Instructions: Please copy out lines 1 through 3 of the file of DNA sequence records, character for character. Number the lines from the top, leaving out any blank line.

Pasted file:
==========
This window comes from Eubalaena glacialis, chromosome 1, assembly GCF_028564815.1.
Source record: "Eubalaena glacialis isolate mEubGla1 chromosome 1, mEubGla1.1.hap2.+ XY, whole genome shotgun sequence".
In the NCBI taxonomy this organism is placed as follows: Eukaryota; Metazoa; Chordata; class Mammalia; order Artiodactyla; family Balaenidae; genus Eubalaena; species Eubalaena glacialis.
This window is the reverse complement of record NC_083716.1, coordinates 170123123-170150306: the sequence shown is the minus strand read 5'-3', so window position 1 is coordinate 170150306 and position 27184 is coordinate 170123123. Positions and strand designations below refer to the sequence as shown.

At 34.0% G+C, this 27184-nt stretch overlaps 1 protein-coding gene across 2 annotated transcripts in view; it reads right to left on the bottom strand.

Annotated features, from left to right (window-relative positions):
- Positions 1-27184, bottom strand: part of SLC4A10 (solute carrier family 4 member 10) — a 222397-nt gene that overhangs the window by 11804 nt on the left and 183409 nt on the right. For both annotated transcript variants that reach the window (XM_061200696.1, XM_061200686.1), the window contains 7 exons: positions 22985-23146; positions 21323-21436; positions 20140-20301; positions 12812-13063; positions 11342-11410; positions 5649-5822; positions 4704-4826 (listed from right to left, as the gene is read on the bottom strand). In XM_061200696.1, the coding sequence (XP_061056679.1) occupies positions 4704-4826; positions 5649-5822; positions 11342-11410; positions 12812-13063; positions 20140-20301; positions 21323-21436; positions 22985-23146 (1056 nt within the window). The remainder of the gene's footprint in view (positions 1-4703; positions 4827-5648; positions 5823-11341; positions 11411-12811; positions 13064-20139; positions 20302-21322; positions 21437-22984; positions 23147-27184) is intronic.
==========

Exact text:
This window comes from Eubalaena glacialis, chromosome 1, assembly GCF_028564815.1.
Source record: "Eubalaena glacialis isolate mEubGla1 chromosome 1, mEubGla1.1.hap2.+ XY, whole genome shotgun sequence".
In the NCBI taxonomy this organism is placed as follows: Eukaryota; Metazoa; Chordata; class Mammalia; order Artiodactyla; family Balaenidae; genus Eubalaena; species Eubalaena glacialis.